The Continental Dollar: How the American Revolution was Financed with Paper Money—Chapter 3 Initial Design and Idea Performance
AbstractThe purpose of Chapter 3 is to convince the reader that the Continental dollar was a zero-interest bearer bond and not a fiat currency—thereby overturning 230 years of scholarly interpretation; to show that the public and leading Americans knew and acted on this fact, and to illustrate the ideal performance of the Continental dollar as a zero-interest bearer bond. The purpose of establishing the ideal performance is to create a benchmark against which empirical measures of depreciation can be evaluated.
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Bibliographic InfoPaper provided by University of Delaware, Department of Economics in its series Working Papers with number 13-10.
Length: 77 pages
Date of creation: 2013
Date of revision:
Publication status: Forthcoming
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Web page: http://www.lerner.udel.edu/departments/economics/department-economics/
More information through EDIRC
Bearer Bonds; Continental Congress; Credible Commitment; Depreciation; Discounting; Legal Tender Laws; Paper Money; War Finance;
Find related papers by JEL classification:
- E51 - Macroeconomics and Monetary Economics - - Monetary Policy, Central Banking, and the Supply of Money and Credit - - - Money Supply; Credit; Money Multipliers
- E52 - Macroeconomics and Monetary Economics - - Monetary Policy, Central Banking, and the Supply of Money and Credit - - - Monetary Policy
- E61 - Macroeconomics and Monetary Economics - - Macroeconomic Policy, Macroeconomic Aspects of Public Finance, and General Outlook - - - Policy Objectives; Policy Designs and Consistency; Policy Coordination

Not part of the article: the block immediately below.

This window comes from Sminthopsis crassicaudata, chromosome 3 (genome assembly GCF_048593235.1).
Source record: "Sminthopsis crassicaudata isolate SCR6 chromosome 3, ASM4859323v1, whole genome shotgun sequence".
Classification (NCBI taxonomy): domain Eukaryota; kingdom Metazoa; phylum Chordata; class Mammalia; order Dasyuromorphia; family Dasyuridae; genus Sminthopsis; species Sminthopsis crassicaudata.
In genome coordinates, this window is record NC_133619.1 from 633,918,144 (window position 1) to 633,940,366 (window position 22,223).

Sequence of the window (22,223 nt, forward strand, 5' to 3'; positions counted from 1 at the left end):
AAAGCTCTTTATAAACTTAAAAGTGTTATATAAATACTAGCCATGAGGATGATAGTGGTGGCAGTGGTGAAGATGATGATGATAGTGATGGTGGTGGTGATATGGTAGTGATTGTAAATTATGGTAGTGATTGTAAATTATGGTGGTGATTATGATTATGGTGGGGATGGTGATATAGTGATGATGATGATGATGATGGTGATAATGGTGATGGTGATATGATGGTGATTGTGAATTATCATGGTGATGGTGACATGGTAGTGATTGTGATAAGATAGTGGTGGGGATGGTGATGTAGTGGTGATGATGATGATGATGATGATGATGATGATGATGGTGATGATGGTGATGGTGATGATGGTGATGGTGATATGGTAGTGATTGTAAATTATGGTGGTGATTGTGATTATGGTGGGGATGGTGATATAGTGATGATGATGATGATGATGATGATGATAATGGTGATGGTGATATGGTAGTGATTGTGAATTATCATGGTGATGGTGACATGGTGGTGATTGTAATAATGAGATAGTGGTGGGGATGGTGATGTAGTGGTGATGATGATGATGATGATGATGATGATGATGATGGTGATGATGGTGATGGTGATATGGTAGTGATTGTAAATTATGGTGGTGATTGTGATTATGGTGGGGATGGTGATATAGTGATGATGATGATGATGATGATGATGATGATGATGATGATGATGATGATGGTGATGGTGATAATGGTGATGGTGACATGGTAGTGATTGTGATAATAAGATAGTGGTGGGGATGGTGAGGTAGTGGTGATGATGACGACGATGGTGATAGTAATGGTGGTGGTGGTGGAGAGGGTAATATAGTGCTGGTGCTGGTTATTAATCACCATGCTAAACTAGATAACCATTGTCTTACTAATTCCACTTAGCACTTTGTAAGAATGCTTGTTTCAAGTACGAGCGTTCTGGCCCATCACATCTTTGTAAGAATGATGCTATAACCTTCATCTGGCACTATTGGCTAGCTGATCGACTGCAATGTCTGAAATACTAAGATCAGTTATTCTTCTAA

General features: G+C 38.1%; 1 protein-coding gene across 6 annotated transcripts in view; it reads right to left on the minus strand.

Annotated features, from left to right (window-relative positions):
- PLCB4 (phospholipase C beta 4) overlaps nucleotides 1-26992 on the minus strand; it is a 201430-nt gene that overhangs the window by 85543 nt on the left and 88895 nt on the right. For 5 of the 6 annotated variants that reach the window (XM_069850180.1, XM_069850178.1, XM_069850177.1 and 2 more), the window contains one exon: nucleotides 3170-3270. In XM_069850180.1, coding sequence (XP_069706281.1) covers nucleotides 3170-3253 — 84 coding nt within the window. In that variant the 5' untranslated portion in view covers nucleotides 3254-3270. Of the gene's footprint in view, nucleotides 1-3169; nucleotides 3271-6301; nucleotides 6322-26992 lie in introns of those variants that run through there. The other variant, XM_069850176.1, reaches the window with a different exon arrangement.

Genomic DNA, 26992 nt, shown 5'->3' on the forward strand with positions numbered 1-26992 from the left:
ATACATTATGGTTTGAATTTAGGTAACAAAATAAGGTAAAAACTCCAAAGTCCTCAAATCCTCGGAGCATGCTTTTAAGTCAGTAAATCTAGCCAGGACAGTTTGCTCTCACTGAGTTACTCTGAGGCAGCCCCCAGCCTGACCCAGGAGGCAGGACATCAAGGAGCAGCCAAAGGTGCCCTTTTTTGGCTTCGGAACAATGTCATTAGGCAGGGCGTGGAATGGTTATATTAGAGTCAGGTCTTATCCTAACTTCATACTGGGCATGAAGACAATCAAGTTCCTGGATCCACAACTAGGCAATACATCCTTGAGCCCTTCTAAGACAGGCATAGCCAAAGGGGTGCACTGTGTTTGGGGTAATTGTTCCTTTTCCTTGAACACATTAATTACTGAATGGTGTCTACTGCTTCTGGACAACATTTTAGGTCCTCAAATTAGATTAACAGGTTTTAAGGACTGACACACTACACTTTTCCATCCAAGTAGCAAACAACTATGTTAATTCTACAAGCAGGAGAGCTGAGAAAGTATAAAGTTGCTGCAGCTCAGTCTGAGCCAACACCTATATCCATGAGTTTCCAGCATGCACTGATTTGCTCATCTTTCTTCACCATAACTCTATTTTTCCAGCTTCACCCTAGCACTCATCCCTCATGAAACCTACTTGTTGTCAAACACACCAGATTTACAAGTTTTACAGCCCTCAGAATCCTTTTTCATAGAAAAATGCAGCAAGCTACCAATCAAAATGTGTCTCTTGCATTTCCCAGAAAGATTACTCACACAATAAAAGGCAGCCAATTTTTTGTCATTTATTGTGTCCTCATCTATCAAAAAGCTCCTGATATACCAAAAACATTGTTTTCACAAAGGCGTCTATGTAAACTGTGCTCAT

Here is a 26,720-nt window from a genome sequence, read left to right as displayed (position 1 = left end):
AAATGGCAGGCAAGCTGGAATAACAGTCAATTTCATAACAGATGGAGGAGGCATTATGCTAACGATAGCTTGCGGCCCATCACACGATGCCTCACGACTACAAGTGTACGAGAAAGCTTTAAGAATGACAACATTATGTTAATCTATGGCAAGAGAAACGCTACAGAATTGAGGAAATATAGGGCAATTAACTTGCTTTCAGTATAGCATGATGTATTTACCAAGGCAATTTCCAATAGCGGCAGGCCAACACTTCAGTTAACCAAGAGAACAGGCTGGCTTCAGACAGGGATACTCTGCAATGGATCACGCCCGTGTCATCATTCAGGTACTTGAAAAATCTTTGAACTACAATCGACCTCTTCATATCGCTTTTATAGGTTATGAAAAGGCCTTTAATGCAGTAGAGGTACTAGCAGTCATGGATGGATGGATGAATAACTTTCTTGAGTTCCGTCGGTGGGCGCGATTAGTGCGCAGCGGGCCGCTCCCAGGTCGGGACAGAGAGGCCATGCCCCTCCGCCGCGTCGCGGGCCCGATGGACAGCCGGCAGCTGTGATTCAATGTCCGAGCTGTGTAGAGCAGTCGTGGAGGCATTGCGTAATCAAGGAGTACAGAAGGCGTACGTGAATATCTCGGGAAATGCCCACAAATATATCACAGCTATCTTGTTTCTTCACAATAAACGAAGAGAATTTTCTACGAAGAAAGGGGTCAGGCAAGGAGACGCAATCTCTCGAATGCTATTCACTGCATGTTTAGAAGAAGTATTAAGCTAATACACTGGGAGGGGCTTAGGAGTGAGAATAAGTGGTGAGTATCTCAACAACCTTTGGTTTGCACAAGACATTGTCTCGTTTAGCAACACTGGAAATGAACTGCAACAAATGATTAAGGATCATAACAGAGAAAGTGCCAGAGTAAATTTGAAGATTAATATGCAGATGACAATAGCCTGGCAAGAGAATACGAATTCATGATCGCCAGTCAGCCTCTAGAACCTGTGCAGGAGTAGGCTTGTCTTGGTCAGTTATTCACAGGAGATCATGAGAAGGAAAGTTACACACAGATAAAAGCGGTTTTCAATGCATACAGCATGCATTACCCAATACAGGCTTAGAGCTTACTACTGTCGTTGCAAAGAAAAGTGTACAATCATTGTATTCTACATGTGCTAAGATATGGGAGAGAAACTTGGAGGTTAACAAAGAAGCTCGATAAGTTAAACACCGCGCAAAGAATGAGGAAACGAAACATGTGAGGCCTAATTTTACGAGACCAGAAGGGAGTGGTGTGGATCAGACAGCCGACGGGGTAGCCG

- E63 - Macroeconomics and Monetary Economics - - Macroeconomic Policy, Macroeconomic Aspects of Public Finance, and General Outlook - - - Comparative or Joint Analysis of Fiscal and Monetary Policy; Stabilization; Treasury Policy
- H56 - Public Economics - - National Government Expenditures and Related Policies - - - National Security and War
- H63 - Public Economics - - National Budget, Deficit, and Debt - - - Debt; Debt Management; Sovereign Debt
- N11 - Economic History - - Macroeconomics and Monetary Economics; Industrial Structure; Growth; Fluctuations - - - U.S.; Canada: Pre-1913
- N21 - Economic History - - Financial Markets and Institutions - - - U.S.; Canada: Pre-1913
- N41 - Economic History - - Government, War, Law, International Relations, and Regulation - - - U.S.; Canada: Pre-1913
This paper has been announced in the following NEP Reports:
- NEP-ALL-2013-11-09 (All new papers)
- NEP-HIS-2013-11-09 (Business, Economic & Financial History)
- NEP-MAC-2013-11-09 (Macroeconomics)
- NEP-MON-2013-11-09 (Monetary Economics)
Please report citation or reference errors to , or , if you are the registered author of the cited work, log in to your RePEc Author Service profile, click on "citations" and make appropriate adjustments.:
- Van Hove, Leo, 2001. "Optimal Denominations for Coins and Bank Notes: In Defense of the Principle of Least Effort," Journal of Money, Credit and Banking, Blackwell Publishing, vol. 33(4), pages 1015-21, November.
- Alvin Rabushka, 2008.
"Introduction to Taxation in Colonial America
[Taxation in Colonial America]," Introductory Chapters, Princeton University Press.
- Calomiris, Charles W., 1988. "Institutional Failure, Monetary Scarcity, and the Depreciation of the Continental," The Journal of Economic History, Cambridge University Press, vol. 48(01), pages 47-68, March.
- Farley Grubb, 2003. "Creating the U.S. Dollar Currency Union, 1748–1811: A Quest for Monetary Stability or a Usurpation of State Sovereignty for Personal Gain?," American Economic Review, American Economic Association, vol. 93(5), pages 1778-1798, December.
- Telser, L. G., 1995. "Optimal denominations for coins and currency," Economics Letters, Elsevier, vol. 49(4), pages 425-427, October.
- Michener, Ron, 1988. "Backing Theories and the Currencies of Eighteenth-Century America: A Comment," The Journal of Economic History, Cambridge University Press, vol. 48(03), pages 682-692, September.
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